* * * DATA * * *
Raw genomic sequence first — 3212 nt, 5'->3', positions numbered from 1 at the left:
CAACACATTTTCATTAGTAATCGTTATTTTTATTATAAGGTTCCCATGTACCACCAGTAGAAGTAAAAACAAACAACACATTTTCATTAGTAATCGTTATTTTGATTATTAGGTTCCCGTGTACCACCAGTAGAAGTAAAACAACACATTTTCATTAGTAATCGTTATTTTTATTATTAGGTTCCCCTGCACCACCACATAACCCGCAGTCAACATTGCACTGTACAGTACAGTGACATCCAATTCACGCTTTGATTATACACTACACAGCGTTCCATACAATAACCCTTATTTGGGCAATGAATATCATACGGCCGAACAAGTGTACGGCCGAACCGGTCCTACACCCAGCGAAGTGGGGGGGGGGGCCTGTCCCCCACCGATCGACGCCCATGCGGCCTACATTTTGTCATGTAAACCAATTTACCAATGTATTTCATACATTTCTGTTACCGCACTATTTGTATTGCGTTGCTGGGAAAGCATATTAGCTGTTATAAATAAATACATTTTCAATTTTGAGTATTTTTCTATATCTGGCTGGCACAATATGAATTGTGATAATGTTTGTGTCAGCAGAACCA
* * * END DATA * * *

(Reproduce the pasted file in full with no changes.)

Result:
Raw genomic sequence first — 3212 nt, 5'->3', positions numbered from 1 at the left:
CAACACATTTTCATTAGTAATCGTTATTTTTATTATAAGGTTCCCATGTACCACCAGTAGAAGTAAAAACAAACAACACATTTTCATTAGTAATCGTTATTTTGATTATTAGGTTCCCGTGTACCACCAGTAGAAGTAAAACAACACATTTTCATTAGTAATCGTTATTTTTATTATTAGGTTCCCCTGCACCACCACATAACCCGCAGTCAACATTGCACTGTACAGTACAGTGACATCCAATTCACGCTTTGATTATACACTACACAGCGTTCCATACAATAACCCTTATTTGGGCAATGAATATCATACGGCCGAACAAGTGTACGGCCGAACCGGTCCTACACCCAGCGAAGTGGGGGGGGGGGCCTGTCCCCCACCGATCGACGCCCATGCGGCCTACATTTTGTCATGTAAACCAATTTACCAATGTATTTCATACATTTCTGTTACCGCACTATTTGTATTGCGTTGCTGGGAAAGCATATTAGCTGTTATAAATAAATACATTTTCAATTTTGAGTATTTTTCTATATCTGGCTGGCACAATATGAATTGTGATAATGTTTGTGTCAGCAGAACCA